This is the monthly archive for February 2016.
Instead of the work I was supposed to do I spent about a day and a half on the alpha version of a viewports visualisation app that, oh irony of ironies, only works on desktop browsers because of the necessary space.
It’s already been very useful to me, since figuring out how the viewports actually work is necessary for full understanding. I hope it does the same for you.
It also contains an example of absolute, fixed, and device-fixed position so that you understand the difference.
The app is by no means ready; there’s a ton of features I’d like to add. Still, for now I’ve run out of time, and as long as it’s impossible to actually make money with such apps I’m not sure how much time I’m willing to spend on it.
11 February 2016
Last week I found out that as of Chrome 48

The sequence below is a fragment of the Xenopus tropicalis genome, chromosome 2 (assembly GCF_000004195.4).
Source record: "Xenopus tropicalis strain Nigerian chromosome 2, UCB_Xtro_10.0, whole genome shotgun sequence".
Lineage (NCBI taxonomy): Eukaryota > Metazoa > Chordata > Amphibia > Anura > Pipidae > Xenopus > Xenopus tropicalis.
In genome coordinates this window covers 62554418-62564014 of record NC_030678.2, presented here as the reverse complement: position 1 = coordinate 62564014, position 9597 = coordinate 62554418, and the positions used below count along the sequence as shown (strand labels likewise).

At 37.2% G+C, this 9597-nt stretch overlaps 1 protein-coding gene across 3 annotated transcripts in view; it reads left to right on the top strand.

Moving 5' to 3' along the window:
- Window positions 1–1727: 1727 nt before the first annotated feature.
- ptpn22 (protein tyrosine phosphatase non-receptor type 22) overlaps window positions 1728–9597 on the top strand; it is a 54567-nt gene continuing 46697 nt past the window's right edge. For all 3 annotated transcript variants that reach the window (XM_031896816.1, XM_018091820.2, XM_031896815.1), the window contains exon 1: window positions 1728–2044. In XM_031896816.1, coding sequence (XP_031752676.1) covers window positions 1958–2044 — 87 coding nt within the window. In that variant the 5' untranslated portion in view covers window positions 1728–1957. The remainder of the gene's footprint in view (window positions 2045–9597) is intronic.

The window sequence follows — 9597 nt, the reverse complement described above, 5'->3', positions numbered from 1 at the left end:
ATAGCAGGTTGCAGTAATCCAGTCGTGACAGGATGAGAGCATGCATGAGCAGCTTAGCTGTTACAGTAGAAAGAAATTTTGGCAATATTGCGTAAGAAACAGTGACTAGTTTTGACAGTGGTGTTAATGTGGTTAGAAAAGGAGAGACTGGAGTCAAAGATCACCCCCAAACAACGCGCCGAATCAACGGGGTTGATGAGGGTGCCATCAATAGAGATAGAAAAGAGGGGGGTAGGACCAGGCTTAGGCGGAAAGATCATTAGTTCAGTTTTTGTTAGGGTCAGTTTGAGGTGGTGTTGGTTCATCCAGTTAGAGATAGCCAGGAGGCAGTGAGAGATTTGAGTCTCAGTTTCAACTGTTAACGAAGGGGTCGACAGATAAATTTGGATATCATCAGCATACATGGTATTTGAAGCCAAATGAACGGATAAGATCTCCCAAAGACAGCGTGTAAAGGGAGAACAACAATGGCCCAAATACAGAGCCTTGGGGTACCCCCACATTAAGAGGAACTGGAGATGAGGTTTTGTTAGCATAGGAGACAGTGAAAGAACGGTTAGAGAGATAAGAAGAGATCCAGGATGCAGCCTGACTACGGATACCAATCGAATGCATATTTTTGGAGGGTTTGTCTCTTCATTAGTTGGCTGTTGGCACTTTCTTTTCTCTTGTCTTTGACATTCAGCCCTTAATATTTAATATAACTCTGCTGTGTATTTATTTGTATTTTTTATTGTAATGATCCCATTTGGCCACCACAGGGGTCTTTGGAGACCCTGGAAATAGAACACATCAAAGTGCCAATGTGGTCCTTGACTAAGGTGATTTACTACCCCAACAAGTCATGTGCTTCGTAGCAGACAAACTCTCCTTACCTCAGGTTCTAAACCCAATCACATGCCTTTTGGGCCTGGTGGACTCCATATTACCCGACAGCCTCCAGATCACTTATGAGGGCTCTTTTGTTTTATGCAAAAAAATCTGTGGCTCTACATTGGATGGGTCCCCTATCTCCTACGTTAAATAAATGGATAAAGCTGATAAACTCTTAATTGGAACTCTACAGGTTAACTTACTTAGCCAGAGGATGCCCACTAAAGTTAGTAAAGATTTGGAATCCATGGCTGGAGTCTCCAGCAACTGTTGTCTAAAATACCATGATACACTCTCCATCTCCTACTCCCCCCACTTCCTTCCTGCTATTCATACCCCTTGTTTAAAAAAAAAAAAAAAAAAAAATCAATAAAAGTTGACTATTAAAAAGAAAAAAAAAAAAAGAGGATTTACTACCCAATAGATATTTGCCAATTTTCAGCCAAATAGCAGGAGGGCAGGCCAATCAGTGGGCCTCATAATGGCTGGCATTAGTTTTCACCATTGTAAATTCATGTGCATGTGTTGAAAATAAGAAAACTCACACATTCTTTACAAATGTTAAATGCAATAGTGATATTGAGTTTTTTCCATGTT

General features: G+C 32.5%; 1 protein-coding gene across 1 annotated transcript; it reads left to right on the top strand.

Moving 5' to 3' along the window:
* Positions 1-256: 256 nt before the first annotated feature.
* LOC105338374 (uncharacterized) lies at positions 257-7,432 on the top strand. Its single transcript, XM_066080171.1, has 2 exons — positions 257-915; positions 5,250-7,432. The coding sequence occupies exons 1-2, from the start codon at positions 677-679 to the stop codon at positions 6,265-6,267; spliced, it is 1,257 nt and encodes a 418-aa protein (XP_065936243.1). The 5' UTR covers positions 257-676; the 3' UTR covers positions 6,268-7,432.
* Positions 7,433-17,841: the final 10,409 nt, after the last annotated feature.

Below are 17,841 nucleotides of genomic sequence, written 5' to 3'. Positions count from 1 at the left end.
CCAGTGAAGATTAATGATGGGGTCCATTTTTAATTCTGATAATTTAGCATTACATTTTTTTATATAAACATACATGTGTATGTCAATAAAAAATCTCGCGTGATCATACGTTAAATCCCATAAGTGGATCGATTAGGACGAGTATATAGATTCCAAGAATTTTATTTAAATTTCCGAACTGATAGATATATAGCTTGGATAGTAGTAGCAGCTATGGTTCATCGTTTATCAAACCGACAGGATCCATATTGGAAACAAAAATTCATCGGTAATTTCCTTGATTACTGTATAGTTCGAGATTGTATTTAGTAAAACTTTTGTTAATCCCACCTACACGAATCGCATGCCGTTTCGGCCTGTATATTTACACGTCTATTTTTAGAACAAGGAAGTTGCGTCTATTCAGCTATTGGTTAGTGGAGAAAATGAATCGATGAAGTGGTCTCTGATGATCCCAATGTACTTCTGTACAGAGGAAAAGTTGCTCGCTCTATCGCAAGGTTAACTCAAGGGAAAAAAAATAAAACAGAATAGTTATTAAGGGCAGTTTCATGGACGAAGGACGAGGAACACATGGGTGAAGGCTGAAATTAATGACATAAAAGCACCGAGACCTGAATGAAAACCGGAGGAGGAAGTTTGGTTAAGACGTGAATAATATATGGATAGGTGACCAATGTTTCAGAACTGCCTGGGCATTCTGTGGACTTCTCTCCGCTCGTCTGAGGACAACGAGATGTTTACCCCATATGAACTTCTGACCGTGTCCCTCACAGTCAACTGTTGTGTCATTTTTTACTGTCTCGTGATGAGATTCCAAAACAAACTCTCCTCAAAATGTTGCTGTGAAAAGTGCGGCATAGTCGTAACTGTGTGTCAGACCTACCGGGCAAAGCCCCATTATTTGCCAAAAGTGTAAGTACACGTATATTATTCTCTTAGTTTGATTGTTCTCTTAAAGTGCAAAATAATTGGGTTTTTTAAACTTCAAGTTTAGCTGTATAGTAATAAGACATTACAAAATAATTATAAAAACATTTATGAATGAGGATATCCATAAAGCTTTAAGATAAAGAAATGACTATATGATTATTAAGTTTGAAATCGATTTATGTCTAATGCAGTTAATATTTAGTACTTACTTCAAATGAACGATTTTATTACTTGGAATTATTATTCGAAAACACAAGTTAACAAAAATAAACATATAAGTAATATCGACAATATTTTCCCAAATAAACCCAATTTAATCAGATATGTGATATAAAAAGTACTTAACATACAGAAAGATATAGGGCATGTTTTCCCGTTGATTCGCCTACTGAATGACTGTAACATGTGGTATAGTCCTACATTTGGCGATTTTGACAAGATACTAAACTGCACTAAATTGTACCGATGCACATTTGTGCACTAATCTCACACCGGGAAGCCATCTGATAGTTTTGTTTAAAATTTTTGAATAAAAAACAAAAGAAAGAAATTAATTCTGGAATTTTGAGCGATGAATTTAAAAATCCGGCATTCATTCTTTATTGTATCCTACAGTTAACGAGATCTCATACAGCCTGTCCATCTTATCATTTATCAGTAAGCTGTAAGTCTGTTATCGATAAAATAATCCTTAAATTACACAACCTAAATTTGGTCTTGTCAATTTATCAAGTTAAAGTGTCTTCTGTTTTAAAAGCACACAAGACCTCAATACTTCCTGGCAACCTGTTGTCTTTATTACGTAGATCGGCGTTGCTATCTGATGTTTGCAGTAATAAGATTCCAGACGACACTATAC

window. no longer exposes the dimensions of the visual viewport. Instead, it now exposes the dimensions of the layout viewport, and is thus a copy of
I’m not happy with this change. So it’s time for me to don my ceremonial robes as Guardian of the Viewports and ask the Chrome team to revert this change and restore the visual viewport to its rightful place.
There are three reasons why I think Chrome is making a mistake here:
The situation is less dire than I assumed. About 90% of the users do in fact use the latest Chromium WebView. This number is based on several hundred million hits in December 2015, primarily from North America and Europe.
See the January 2016 archive.
I’m around at the following conferences: